Each molecule is electrically neutral, so there's no net acceleration of charge during molecular collisions.
    The atoms within the molecule are also electrically neutral, so there's no net charge acceleration in the spinning of the molecule or in the internal vibrations.
    To get these molecules involved in EMR, you need to go to ionising energy levels. These are higher than visible light energies. This explains why the atmosphere is clear and, in turn, forms part of the explanation of why our eyes are sensitive to the frequency ranges that they are. (No point in being sensitive to frequencies that don't penetrate the atmosphere.)
    Triatomic gases, such as H2O and CO2, are another matter. They have vibrational modes which do involve charge acceleration. This is why they can absorb and emit certain bands within the IR range.
    Metals have free electrons. These can easily undergo accelerations which interact with any frequency. Of course, the interaction often consists of reflection, though.
    The surface of a planet is generally such a mishmash of complex molecules that it can be largely treated as a 'black body', absorbing anything, and correspondingly emitting according to whatever thermal energy it has.
    To add a little to mfb's answer, emission and absorption are highly symmetric. The facility with which a given substance at a given temperature emits EMR of a given frequency equals that with which it would absorb the same frequency. 'Emissivity' covers both. That is why a steady state can be reached in which the bodies emit EMR in exactly the same power distribution as they absorb it from the ambient space. (But note that if they are distinctly not black bodies, the bodies could theoretically settle at different temperatures. You could have one subset only emitting and absorbing in one narrow band, with another only doing so in a separate narrow band.)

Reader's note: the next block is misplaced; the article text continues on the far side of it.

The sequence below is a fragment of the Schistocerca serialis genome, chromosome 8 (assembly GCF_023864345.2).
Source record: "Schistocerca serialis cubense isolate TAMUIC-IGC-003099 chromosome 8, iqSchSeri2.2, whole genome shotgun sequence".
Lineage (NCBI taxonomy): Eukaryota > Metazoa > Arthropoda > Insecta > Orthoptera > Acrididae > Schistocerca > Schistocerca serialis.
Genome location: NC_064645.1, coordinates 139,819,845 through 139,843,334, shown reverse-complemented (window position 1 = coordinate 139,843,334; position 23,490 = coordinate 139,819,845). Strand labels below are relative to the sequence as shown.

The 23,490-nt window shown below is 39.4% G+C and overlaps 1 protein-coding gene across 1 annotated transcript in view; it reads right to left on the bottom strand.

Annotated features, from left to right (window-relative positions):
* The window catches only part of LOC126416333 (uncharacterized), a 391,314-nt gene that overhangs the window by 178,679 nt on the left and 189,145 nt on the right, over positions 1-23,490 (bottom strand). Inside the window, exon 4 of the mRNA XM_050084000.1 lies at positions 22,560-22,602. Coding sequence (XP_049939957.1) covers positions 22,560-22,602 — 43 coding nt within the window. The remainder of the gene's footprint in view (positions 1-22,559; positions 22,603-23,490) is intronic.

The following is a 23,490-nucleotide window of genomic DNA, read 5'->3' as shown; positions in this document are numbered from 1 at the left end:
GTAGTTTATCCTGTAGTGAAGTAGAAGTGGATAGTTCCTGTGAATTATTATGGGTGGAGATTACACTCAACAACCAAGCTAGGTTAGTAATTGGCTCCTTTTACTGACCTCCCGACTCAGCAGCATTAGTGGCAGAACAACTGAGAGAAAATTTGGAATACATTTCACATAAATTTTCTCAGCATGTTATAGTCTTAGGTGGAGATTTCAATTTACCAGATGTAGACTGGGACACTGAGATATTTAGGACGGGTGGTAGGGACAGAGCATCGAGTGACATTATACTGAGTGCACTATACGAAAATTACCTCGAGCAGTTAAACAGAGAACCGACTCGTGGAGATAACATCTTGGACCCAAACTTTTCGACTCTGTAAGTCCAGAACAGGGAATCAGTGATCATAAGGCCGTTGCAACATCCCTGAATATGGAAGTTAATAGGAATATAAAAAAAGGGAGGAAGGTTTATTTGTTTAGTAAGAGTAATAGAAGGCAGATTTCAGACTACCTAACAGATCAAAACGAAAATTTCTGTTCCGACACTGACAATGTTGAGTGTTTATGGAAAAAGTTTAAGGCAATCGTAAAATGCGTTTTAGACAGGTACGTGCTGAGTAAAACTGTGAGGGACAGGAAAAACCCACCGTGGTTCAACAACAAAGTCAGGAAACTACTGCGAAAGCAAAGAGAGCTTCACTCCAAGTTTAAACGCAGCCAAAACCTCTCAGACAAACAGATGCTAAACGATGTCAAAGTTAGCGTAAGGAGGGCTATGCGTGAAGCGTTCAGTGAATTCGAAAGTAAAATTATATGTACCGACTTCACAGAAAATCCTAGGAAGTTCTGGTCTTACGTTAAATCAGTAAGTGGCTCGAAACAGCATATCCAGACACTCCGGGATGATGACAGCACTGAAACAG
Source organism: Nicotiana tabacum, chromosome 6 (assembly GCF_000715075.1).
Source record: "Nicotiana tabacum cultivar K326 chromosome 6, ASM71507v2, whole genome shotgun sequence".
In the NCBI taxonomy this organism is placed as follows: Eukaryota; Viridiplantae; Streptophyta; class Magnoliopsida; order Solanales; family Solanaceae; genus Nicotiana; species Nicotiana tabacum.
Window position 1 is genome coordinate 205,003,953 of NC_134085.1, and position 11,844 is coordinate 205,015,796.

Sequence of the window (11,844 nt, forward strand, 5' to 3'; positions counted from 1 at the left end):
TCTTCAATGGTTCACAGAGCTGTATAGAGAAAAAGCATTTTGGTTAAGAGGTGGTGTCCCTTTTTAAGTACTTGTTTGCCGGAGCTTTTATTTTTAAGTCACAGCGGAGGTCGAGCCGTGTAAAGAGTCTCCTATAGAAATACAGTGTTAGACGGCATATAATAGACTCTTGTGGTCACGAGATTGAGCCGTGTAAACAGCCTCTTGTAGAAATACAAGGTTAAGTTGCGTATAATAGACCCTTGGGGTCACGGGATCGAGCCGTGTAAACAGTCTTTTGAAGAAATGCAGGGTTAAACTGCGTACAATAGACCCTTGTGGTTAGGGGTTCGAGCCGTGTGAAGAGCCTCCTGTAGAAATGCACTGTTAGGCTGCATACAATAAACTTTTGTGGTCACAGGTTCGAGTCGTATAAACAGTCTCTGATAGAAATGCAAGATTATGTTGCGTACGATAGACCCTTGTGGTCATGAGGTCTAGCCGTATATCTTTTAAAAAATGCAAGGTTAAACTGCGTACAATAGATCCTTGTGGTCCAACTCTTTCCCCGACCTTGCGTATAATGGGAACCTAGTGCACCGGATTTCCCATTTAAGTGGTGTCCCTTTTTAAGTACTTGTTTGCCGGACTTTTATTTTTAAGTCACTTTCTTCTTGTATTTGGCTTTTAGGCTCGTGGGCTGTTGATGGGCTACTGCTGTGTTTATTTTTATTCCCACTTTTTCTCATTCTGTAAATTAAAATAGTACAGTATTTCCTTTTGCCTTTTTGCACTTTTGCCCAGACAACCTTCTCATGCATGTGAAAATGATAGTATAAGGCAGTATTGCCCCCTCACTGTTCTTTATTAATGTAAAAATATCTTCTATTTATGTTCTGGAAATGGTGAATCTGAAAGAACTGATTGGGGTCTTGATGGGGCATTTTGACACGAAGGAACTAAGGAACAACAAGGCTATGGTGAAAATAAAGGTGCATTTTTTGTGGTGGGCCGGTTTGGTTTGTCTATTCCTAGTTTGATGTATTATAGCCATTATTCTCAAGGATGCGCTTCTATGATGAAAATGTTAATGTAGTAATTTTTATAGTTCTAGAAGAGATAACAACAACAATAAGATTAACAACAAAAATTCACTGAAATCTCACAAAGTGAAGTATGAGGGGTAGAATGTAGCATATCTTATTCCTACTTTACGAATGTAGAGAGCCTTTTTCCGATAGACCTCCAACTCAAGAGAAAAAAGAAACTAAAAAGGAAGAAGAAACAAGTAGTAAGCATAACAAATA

8. Feb 8, 2015 #7

    mfb

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    Then you would need exactly zero emissivity over some large range - you won't get that. Not even the diatomic or even monoatomic gases have that. They still absorb and emit a tiny bit of radiation based on collisions.
     
  9. Feb 8, 2015 #8

    haruspex

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    Yes, that's true... the rate of interchange could be very low, but it won't vanish.
     
  10. Feb 10, 2015 #9
    Does entropy state that the amount of unusable energy increases naturally in the Universe? My physics book did a bad job explaining it for me.
     
    Last edited: Feb 10, 2015
  11. Feb 10, 2015 #10

    mfb

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    unsable is one letter away from both unusable and usable.
    The amount of unusable energy increases, neglecting some technical details.
     
  12. Feb 10, 2015 #11
    Right, thx.